By Ellen Nakashima
Washington Post Staff Writer
Monday, July 27, 2009
DynCorp International, a major government security contractor, is strengthening its ethics practices in the wake of government investigations of its programs in Afghanistan and other conflict zones.
One effort to train Afghan civilian police has drawn attention from the State Department's inspector general following incidents of questionable management oversight, including one instance in which expatriate DynCorp employees in Afghanistan hired a teenage boy to perform a tribal dance at a company farewell party and videotaped the event.
In response to such incidents and because senior executives had been discussing such a move, DynCorp in May established a position of chief compliance officer with a specific focus on ethics, business conduct, related investigations and regulatory compliance, company spokesman Douglas Ebner said.
"We're absolutely dedicated to a framework of governance and compliance that ensures a transparent and accountable business environment," Ebner said. "Whether it's misconduct, or public perception or allegations of misconduct, these can tarnish a company's ability to work in challenging environments."
"Don't mistake an individual act of misconduct for a corporate failure to respond," he added.
Falls Church-based DynCorp, the State Department's largest contractor, is profiting from the government's increased reliance on contractors overseas. Work in Iraq and Afghanistan alone accounted for 54 percent of the company's revenue, which hit $3.1 billion in the fiscal year ended in April. That represented a 45 percent rise in revenue over the preceding year, according to the company's annual report.
DynCorp has held contracts worth $1.6 billion to train Afghan police. Its performance on the current contract will be evaluated in any effort to compete in a major $345 million civilian police training bid in Afghanistan that the State Department is expected to put out in January, State Department officials said.
The Afghan police initiative is part of the Obama administration's strategy to build up the Afghan security forces in an effort to turn back a resurgent Taliban and stabilize the country. The company has been at the center of a string of controversies stretching back to the 1990s, prompting critics to question whether DynCorp and other contractors should be performing and managing critical jobs.
This spring, the State Department inspector general began investigating whether DynCorp ignored signs of drug abuse among expatriate employees in Afghanistan. A related review into the dancing incident is "substantially completed" and "at this point, no criminal activity has been discovered," said Douglas Welty, State Department inspector general spokesman.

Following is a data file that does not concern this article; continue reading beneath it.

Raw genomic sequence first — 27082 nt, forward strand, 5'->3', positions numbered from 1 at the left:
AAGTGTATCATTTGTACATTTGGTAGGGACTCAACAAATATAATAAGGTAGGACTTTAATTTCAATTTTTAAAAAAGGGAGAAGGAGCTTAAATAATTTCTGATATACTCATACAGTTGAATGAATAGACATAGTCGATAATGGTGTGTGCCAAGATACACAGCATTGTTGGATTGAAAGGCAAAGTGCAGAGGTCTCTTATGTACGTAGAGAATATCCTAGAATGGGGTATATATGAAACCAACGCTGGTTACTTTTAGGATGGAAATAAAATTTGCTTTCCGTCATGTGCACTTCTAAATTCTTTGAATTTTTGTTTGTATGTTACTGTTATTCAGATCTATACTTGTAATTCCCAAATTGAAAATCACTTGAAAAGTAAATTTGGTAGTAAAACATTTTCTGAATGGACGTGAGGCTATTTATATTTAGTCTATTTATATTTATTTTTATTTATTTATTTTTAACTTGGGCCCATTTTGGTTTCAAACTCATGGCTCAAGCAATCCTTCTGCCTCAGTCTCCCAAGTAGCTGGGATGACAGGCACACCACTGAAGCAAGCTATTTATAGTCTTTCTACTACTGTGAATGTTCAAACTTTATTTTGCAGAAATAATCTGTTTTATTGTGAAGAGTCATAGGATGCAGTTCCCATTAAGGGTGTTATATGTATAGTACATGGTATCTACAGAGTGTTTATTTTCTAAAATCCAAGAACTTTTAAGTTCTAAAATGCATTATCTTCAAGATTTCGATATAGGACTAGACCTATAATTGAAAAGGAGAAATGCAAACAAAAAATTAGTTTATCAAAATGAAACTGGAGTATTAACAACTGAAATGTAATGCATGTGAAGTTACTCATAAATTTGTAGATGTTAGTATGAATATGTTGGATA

Ebner said the company also had investigated the incident involving the youth, who he said was 17 when he performed a tribal dance at the party. "We took appropriate disciplinary actions as a result of what we felt was managerial poor judgment," he said.
DynCorp fired four senior managers in Afghanistan over the party and other incidents, according to employees who spoke on the condition of anonymity because they feared retaliation.
At least two videos were shot of the dancing at the farewell party in April at a DynCorp base in Kunduz, in northeastern Afghanistan, according to DynCorp employees who have seen copies. One version, according to several who have seen it, showed some 15 DynCorp personnel egging on the dancer, who came from a nearby village and was dressed in jeans and a T-shirt, with a long scarf tied around his waist, as he moved around a DynCorp employee sitting on a single chair in a courtyard.
"The whole event, hiring an Afghan dancer to perform for a non-Afghan audience, we felt could be seen as culturally insensitive and an example of poor judgment," Ebner said.
The State Department informed the Afghan Ministry of Interior of the incident, according to a U.S. government official. The ministry is investigating, an official there said Sunday. "Everyone was shocked," said the official, who spoke on the condition of anonymity because the investigation is ongoing.
The inspector general opened his probe in the wake of the March death of an American DynCorp security team leader in Kabul. Toxicology reports confirmed that the team leader died of a heroin overdose, a government official said. DynCorp declined to comment on the case.
The State Department and Pentagon inspectors general last month began a separate audit of State's police training contract with DynCorp in Afghanistan. And the special inspector general for Iraq reconstruction has launched a fresh review of State's oversight of a $2 billion DynCorp police training contract in Iraq.
Peter W. Singer, a Brookings Institution expert on wartime contracting, said the government has turned to contractors for police training because it lacks sufficient in-house personnel. If the government had a civilian reserve corps of professionals with police training skills, for example, it could be tapped in place of private firms with their "associated oversight and legal accountability concerns."
Staff researcher Julie Tate contributed to this report.